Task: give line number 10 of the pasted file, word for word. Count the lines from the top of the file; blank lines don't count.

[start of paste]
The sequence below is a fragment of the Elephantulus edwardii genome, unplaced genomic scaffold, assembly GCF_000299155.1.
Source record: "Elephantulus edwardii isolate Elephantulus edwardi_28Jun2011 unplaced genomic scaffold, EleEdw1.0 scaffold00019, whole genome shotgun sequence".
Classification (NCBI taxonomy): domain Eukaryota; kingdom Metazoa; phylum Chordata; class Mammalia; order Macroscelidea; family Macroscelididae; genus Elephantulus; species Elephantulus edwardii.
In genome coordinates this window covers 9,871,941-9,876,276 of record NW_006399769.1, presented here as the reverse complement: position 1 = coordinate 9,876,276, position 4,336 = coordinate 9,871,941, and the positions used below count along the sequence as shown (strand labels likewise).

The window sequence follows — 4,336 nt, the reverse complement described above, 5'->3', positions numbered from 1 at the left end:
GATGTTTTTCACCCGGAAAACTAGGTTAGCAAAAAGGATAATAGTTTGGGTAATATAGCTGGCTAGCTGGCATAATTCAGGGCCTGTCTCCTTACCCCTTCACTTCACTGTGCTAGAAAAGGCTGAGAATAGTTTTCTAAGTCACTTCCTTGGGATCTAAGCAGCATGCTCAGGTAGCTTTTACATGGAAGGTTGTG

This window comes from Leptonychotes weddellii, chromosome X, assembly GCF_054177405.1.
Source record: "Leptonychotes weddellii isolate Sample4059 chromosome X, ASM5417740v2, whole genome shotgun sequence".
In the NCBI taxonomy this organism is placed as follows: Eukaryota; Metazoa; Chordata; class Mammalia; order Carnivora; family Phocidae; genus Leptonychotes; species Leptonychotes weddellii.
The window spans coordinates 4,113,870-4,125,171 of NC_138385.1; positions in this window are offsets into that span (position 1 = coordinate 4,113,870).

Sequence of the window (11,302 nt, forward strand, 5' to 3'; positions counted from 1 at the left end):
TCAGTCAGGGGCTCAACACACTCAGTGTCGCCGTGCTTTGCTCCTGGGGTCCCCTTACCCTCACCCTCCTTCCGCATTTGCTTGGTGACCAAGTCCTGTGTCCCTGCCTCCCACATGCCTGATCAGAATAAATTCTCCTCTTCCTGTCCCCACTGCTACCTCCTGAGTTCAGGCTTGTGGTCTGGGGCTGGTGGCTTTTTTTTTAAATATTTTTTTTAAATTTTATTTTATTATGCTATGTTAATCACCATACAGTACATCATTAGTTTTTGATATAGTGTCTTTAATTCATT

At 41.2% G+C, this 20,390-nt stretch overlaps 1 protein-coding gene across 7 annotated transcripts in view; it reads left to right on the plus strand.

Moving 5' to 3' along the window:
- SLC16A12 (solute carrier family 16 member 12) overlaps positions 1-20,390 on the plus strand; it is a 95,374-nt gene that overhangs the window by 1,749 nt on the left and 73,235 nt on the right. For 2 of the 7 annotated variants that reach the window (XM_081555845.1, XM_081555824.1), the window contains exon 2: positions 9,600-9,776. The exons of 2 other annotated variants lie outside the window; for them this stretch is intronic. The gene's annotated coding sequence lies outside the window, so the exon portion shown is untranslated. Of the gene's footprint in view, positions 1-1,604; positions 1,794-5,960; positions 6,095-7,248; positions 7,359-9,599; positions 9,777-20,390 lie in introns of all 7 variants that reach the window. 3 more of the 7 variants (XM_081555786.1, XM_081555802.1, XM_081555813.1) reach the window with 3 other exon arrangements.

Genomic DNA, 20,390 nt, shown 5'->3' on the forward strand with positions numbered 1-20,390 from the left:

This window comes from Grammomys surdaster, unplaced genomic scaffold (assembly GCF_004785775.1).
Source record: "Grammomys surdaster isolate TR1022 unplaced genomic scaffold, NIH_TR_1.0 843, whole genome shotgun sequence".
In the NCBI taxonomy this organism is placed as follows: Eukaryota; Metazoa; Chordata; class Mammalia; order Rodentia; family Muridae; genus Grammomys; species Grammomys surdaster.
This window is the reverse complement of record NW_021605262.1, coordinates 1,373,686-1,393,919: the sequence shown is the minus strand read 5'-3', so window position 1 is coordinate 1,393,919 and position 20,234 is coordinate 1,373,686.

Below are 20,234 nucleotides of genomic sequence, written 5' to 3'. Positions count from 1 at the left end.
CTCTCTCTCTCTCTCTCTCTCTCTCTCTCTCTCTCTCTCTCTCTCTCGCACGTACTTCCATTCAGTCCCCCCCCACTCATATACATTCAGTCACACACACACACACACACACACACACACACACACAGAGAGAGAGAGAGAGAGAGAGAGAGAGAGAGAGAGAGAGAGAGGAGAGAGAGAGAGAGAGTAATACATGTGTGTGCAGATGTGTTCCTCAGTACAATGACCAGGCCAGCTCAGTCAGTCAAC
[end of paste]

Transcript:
The window spans coordinates 4,113,870-4,125,171 of NC_138385.1; positions in this window are offsets into that span (position 1 = coordinate 4,113,870).